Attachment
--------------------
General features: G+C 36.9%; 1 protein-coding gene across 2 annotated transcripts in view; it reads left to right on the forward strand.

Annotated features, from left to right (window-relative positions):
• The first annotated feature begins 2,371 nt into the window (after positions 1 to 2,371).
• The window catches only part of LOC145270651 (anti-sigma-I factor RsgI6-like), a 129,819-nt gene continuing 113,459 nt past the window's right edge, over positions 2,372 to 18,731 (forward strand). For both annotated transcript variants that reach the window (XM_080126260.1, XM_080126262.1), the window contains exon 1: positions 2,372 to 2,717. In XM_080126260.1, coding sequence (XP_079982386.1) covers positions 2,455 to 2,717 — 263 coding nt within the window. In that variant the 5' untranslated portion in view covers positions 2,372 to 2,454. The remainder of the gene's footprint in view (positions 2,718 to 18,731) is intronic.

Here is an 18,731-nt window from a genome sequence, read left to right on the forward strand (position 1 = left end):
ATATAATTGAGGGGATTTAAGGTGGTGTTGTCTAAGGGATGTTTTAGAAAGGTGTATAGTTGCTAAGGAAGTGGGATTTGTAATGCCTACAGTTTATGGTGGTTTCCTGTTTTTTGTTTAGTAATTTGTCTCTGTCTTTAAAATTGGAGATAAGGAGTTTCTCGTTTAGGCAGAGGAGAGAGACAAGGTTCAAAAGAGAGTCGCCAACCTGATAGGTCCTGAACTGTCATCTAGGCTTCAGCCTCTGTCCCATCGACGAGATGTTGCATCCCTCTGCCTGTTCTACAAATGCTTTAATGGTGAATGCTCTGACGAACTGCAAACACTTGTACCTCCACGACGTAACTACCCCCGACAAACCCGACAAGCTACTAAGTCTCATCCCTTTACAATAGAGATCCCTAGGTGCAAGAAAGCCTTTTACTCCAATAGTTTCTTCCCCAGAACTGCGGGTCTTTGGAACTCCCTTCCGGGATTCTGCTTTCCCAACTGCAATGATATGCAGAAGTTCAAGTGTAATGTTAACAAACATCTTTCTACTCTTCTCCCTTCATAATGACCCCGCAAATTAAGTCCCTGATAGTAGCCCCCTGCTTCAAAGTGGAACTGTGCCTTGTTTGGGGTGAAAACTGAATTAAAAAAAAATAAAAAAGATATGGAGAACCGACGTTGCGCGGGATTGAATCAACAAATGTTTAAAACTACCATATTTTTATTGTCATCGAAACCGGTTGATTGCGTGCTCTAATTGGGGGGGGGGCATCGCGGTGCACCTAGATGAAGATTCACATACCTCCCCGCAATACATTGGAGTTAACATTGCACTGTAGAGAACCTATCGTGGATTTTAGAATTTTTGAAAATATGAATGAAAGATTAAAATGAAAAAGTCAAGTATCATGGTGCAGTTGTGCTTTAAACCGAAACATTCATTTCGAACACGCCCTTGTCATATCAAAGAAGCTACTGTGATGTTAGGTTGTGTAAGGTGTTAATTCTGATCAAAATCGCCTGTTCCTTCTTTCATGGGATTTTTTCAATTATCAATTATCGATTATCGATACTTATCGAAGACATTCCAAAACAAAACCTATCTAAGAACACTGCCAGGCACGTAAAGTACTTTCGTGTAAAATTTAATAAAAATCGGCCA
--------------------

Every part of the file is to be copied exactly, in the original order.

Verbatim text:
General features: G+C 36.9%; 1 protein-coding gene across 2 annotated transcripts in view; it reads left to right on the forward strand.

Annotated features, from left to right (window-relative positions):
• The first annotated feature begins 2,371 nt into the window (after positions 1 to 2,371).
• The window catches only part of LOC145270651 (anti-sigma-I factor RsgI6-like), a 129,819-nt gene continuing 113,459 nt past the window's right edge, over positions 2,372 to 18,731 (forward strand). For both annotated transcript variants that reach the window (XM_080126260.1, XM_080126262.1), the window contains exon 1: positions 2,372 to 2,717. In XM_080126260.1, coding sequence (XP_079982386.1) covers positions 2,455 to 2,717 — 263 coding nt within the window. In that variant the 5' untranslated portion in view covers positions 2,372 to 2,454. The remainder of the gene's footprint in view (positions 2,718 to 18,731) is intronic.

Here is an 18,731-nt window from a genome sequence, read left to right on the forward strand (position 1 = left end):
ATATAATTGAGGGGATTTAAGGTGGTGTTGTCTAAGGGATGTTTTAGAAAGGTGTATAGTTGCTAAGGAAGTGGGATTTGTAATGCCTACAGTTTATGGTGGTTTCCTGTTTTTTGTTTAGTAATTTGTCTCTGTCTTTAAAATTGGAGATAAGGAGTTTCTCGTTTAGGCAGAGGAGAGAGACAAGGTTCAAAAGAGAGTCGCCAACCTGATAGGTCCTGAACTGTCATCTAGGCTTCAGCCTCTGTCCCATCGACGAGATGTTGCATCCCTCTGCCTGTTCTACAAATGCTTTAATGGTGAATGCTCTGACGAACTGCAAACACTTGTACCTCCACGACGTAACTACCCCCGACAAACCCGACAAGCTACTAAGTCTCATCCCTTTACAATAGAGATCCCTAGGTGCAAGAAAGCCTTTTACTCCAATAGTTTCTTCCCCAGAACTGCGGGTCTTTGGAACTCCCTTCCGGGATTCTGCTTTCCCAACTGCAATGATATGCAGAAGTTCAAGTGTAATGTTAACAAACATCTTTCTACTCTTCTCCCTTCATAATGACCCCGCAAATTAAGTCCCTGATAGTAGCCCCCTGCTTCAAAGTGGAACTGTGCCTTGTTTGGGGTGAAAACTGAATTAAAAAAAAATAAAAAAGATATGGAGAACCGACGTTGCGCGGGATTGAATCAACAAATGTTTAAAACTACCATATTTTTATTGTCATCGAAACCGGTTGATTGCGTGCTCTAATTGGGGGGGGGGCATCGCGGTGCACCTAGATGAAGATTCACATACCTCCCCGCAATACATTGGAGTTAACATTGCACTGTAGAGAACCTATCGTGGATTTTAGAATTTTTGAAAATATGAATGAAAGATTAAAATGAAAAAGTCAAGTATCATGGTGCAGTTGTGCTTTAAACCGAAACATTCATTTCGAACACGCCCTTGTCATATCAAAGAAGCTACTGTGATGTTAGGTTGTGTAAGGTGTTAATTCTGATCAAAATCGCCTGTTCCTTCTTTCATGGGATTTTTTCAATTATCAATTATCGATTATCGATACTTATCGAAGACATTCCAAAACAAAACCTATCTAAGAACACTGCCAGGCACGTAAAGTACTTTCGTGTAAAATTTAATAAAAATCGGCCA